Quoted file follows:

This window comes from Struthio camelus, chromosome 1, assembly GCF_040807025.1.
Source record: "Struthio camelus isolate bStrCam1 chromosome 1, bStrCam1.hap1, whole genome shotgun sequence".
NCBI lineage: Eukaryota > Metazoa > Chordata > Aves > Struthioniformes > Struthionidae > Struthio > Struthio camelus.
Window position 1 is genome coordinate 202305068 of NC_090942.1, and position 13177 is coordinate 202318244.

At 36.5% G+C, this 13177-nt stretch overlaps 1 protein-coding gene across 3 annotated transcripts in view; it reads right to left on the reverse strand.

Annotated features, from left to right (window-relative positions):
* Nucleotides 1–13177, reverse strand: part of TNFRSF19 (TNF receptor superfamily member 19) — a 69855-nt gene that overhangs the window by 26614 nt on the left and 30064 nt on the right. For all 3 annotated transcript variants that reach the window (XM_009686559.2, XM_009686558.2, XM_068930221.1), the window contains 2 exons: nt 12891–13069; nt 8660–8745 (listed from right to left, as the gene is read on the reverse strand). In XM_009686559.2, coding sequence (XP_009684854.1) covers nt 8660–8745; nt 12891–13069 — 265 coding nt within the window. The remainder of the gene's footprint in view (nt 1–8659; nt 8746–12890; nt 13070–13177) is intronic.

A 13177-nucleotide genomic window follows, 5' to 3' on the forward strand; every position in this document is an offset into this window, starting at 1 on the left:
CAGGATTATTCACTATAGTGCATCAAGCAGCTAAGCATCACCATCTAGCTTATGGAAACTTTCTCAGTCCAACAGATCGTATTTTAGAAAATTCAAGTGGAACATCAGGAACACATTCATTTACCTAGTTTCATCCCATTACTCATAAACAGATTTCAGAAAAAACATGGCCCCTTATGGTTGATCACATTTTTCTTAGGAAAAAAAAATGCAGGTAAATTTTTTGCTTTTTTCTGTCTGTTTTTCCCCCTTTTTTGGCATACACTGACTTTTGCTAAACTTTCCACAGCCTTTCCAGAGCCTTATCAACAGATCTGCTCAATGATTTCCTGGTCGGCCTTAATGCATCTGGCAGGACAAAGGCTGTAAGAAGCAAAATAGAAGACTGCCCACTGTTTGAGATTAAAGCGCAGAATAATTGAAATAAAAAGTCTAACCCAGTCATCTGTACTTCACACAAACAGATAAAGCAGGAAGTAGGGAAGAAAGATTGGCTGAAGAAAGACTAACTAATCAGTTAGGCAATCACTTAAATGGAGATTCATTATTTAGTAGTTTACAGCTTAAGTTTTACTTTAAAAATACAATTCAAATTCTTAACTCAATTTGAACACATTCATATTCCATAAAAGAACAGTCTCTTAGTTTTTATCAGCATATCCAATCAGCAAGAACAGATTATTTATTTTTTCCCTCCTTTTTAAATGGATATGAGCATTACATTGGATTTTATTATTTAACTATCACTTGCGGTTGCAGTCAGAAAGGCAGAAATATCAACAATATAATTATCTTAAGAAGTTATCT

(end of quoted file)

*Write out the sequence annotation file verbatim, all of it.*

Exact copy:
This window comes from Struthio camelus, chromosome 1, assembly GCF_040807025.1.
Source record: "Struthio camelus isolate bStrCam1 chromosome 1, bStrCam1.hap1, whole genome shotgun sequence".
NCBI lineage: Eukaryota > Metazoa > Chordata > Aves > Struthioniformes > Struthionidae > Struthio > Struthio camelus.
Window position 1 is genome coordinate 202305068 of NC_090942.1, and position 13177 is coordinate 202318244.

At 36.5% G+C, this 13177-nt stretch overlaps 1 protein-coding gene across 3 annotated transcripts in view; it reads right to left on the reverse strand.

Annotated features, from left to right (window-relative positions):
* Nucleotides 1–13177, reverse strand: part of TNFRSF19 (TNF receptor superfamily member 19) — a 69855-nt gene that overhangs the window by 26614 nt on the left and 30064 nt on the right. For all 3 annotated transcript variants that reach the window (XM_009686559.2, XM_009686558.2, XM_068930221.1), the window contains 2 exons: nt 12891–13069; nt 8660–8745 (listed from right to left, as the gene is read on the reverse strand). In XM_009686559.2, coding sequence (XP_009684854.1) covers nt 8660–8745; nt 12891–13069 — 265 coding nt within the window. The remainder of the gene's footprint in view (nt 1–8659; nt 8746–12890; nt 13070–13177) is intronic.

A 13177-nucleotide genomic window follows, 5' to 3' on the forward strand; every position in this document is an offset into this window, starting at 1 on the left:
CAGGATTATTCACTATAGTGCATCAAGCAGCTAAGCATCACCATCTAGCTTATGGAAACTTTCTCAGTCCAACAGATCGTATTTTAGAAAATTCAAGTGGAACATCAGGAACACATTCATTTACCTAGTTTCATCCCATTACTCATAAACAGATTTCAGAAAAAACATGGCCCCTTATGGTTGATCACATTTTTCTTAGGAAAAAAAAATGCAGGTAAATTTTTTGCTTTTTTCTGTCTGTTTTTCCCCCTTTTTTGGCATACACTGACTTTTGCTAAACTTTCCACAGCCTTTCCAGAGCCTTATCAACAGATCTGCTCAATGATTTCCTGGTCGGCCTTAATGCATCTGGCAGGACAAAGGCTGTAAGAAGCAAAATAGAAGACTGCCCACTGTTTGAGATTAAAGCGCAGAATAATTGAAATAAAAAGTCTAACCCAGTCATCTGTACTTCACACAAACAGATAAAGCAGGAAGTAGGGAAGAAAGATTGGCTGAAGAAAGACTAACTAATCAGTTAGGCAATCACTTAAATGGAGATTCATTATTTAGTAGTTTACAGCTTAAGTTTTACTTTAAAAATACAATTCAAATTCTTAACTCAATTTGAACACATTCATATTCCATAAAAGAACAGTCTCTTAGTTTTTATCAGCATATCCAATCAGCAAGAACAGATTATTTATTTTTTCCCTCCTTTTTAAATGGATATGAGCATTACATTGGATTTTATTATTTAACTATCACTTGCGGTTGCAGTCAGAAAGGCAGAAATATCAACAATATAATTATCTTAAGAAGTTATCT